So what would he recommend to someone just starting to learn to play guitar and get into bands? What advice would he give to someone in the position that he found himself in 20 years ago - with a guitar, an amp, and a passion for rock 'n' roll?

"It's such a political business," Nils explains. "Being talented is only half of it. No matter how much you just want to play music, if you have a means of making a living, too, when you start out, you should keep that until your music gets so good that someone offers you a way of making a genuine living. Avoid that pitfall of saying hey, I love music, I've got to do it all the time, and ending up playing Top 40 cos you've got to make money."

Lofgren's most recent live escapade in this country was in February when he did a one-off acoustic-only concert at London's Palladium. He started playing acoustic guitar way back in the early 1970s when Neil Young got him to play on the classic "After The Goldrush" album. "At that point," says Nils, "I hadn't really been playing guitar long, period. As a present for making the album Neil gave me an old Martin D18 which I still have, and I've written many of my songs on it. Neil wrote most of the Buffalo Springfield songs and most of the earlier Crazy Horse stuff on it. So it was a beautiful present. I used it a bit more in Grin - I've used it on and off since then. I'm comfortable with it."

There's also a good chance that Nils will be working again soon with his old mate. "Neil Young's finishing up a rock 'n' roll album now, and there's a possibility he may come and tour in Europe this summer. He asked me if I'd be interested in joining the band, which of course I'd love to do, especially as he had Neil Jordan drumming for him, he's terrific. I just know it'd be an awesome band. So if Bruce isn't doing anything I'd love nothing better than to do that with Neil. In fact I can't lose: at least for part the summer I'll either he here touring with the best rock 'n' roll band Neil has ever had, or I'll be working with Bruce, probably in the studio."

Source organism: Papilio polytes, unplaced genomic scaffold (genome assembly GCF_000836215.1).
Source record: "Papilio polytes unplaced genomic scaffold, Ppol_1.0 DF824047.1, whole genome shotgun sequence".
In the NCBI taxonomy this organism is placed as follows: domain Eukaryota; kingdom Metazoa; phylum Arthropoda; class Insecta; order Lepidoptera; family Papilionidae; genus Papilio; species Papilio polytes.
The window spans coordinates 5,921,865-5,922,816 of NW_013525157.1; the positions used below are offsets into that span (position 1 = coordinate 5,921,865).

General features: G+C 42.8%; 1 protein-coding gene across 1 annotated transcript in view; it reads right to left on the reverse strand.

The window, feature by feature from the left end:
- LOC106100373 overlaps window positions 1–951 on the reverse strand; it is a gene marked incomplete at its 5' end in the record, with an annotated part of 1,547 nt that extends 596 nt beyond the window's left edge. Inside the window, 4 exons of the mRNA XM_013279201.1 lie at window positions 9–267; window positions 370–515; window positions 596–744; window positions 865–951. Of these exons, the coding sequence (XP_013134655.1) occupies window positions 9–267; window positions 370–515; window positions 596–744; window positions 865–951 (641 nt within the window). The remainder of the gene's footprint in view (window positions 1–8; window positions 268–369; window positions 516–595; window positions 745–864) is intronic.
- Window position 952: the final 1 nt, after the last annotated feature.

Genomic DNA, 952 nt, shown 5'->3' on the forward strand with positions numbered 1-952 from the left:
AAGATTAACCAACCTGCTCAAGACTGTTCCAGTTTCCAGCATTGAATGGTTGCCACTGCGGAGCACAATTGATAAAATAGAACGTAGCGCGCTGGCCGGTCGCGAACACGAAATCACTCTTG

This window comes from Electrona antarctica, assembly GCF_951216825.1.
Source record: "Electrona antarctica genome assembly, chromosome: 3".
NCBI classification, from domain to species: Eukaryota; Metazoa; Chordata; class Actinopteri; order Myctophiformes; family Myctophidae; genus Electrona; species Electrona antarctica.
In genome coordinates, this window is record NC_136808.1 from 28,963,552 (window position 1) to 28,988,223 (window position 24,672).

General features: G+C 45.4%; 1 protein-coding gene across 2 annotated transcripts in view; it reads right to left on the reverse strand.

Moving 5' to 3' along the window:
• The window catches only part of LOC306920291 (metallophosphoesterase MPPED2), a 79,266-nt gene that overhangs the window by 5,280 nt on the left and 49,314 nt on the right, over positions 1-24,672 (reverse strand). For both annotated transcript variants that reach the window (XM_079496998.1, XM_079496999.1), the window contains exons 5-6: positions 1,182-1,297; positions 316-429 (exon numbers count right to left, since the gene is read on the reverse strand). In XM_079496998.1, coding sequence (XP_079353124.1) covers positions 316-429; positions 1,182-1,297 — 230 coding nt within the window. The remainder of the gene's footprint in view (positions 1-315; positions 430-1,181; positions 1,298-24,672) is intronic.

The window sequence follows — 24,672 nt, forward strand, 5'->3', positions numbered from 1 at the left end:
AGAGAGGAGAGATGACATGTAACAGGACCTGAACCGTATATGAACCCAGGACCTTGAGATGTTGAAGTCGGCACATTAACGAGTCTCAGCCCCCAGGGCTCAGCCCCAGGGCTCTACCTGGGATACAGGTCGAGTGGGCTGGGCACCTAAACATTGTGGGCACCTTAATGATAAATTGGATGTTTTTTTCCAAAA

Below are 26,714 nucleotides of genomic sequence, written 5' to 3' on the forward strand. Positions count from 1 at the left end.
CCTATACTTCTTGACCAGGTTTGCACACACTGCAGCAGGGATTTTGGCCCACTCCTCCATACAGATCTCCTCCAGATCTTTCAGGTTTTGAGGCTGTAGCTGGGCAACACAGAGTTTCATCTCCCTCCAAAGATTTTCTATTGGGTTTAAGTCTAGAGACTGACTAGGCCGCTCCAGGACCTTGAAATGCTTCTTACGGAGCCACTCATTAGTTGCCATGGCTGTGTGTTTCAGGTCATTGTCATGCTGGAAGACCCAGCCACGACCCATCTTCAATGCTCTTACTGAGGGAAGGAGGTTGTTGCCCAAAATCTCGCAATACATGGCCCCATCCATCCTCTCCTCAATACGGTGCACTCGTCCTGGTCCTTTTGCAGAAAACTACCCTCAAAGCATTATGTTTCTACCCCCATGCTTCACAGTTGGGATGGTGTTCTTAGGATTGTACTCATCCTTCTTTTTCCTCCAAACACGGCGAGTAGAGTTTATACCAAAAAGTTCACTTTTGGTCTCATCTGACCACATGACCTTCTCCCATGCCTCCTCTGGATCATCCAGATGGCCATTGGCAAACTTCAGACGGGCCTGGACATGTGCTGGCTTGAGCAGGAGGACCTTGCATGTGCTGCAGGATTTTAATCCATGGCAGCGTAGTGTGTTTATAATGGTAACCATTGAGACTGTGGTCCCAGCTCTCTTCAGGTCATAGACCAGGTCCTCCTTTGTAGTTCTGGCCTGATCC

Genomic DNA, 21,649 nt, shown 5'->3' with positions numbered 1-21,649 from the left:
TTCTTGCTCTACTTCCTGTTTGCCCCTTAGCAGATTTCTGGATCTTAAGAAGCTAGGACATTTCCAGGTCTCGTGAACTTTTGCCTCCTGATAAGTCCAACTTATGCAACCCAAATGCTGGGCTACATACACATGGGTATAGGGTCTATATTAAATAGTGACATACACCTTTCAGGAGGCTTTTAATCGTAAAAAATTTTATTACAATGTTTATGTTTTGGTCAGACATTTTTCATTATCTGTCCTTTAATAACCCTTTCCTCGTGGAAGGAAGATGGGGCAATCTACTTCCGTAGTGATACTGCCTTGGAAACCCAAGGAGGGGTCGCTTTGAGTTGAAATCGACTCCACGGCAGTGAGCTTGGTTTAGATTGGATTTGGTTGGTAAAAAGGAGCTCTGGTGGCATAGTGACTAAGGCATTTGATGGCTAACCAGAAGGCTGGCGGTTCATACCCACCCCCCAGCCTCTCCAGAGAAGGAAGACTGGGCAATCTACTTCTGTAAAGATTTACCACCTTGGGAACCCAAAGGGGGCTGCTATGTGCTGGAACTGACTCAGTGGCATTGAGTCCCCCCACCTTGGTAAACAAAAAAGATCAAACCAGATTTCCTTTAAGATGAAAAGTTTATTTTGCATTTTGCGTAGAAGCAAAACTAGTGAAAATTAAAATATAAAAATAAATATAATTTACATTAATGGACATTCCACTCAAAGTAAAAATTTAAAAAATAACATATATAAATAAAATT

Not a bad choice for a guitarist to have to make.


A truly distinctive feature of Nils Lofgren's playing is his application of harmonics. He doesn't use the usual method of touching a left hand finger against a string at a harmonic point and plucking the string while simultaneously removing the finger, but a method sometimes call "blind" harmonics.

The method is simple and effective: as Nils explains: "I use the thumb pick which allows me to play with my first finger, pick with the thumb and use the first finger to lay on the harmonic spot. I find that a more accurate and easy way of doing it. When you hit the octave on an open string you use your left hand on the twelfth fret. All I'm doing is replacing my left hand with my first finger - it's free because of the pick on my thumb, I don't need the first finger to hold the pick. So in effect I cut the neck in half with my first finger.

"It doesn't matter where my thumb is picking the string, as long as the first finger is over the string exactly half way between the fretted note and the bridge saddle. When you're playing lower on the neck, you can use the frets as a guide to where you need to put the first finger - suppose you're fretting a G on the low E-string, you'd need to lay the first finger on the G an octave up from that. But even when you're playing further up the neck so that the harmonic position is off the end of the fingerboard and into the pickups, you can do it by looking, and by feeling - you'll be able to hear if you're a little off. Course, sometimes accidentally by being a little off like that you'll get a couple of overtones and other sounds that end up being nice."

More with this artist

Previous Article in this issue

Chord of the Month

Next article in this issue

Practise That Keyboard

Publisher: Making Music - Track Record Publishing Ltd, Nexus Media Ltd.

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Making Music - Apr 1986

Interview by Tony Bacon

Previous article in this issue:

> Chord of the Month

Next article in this issue:

> Practise That Keyboard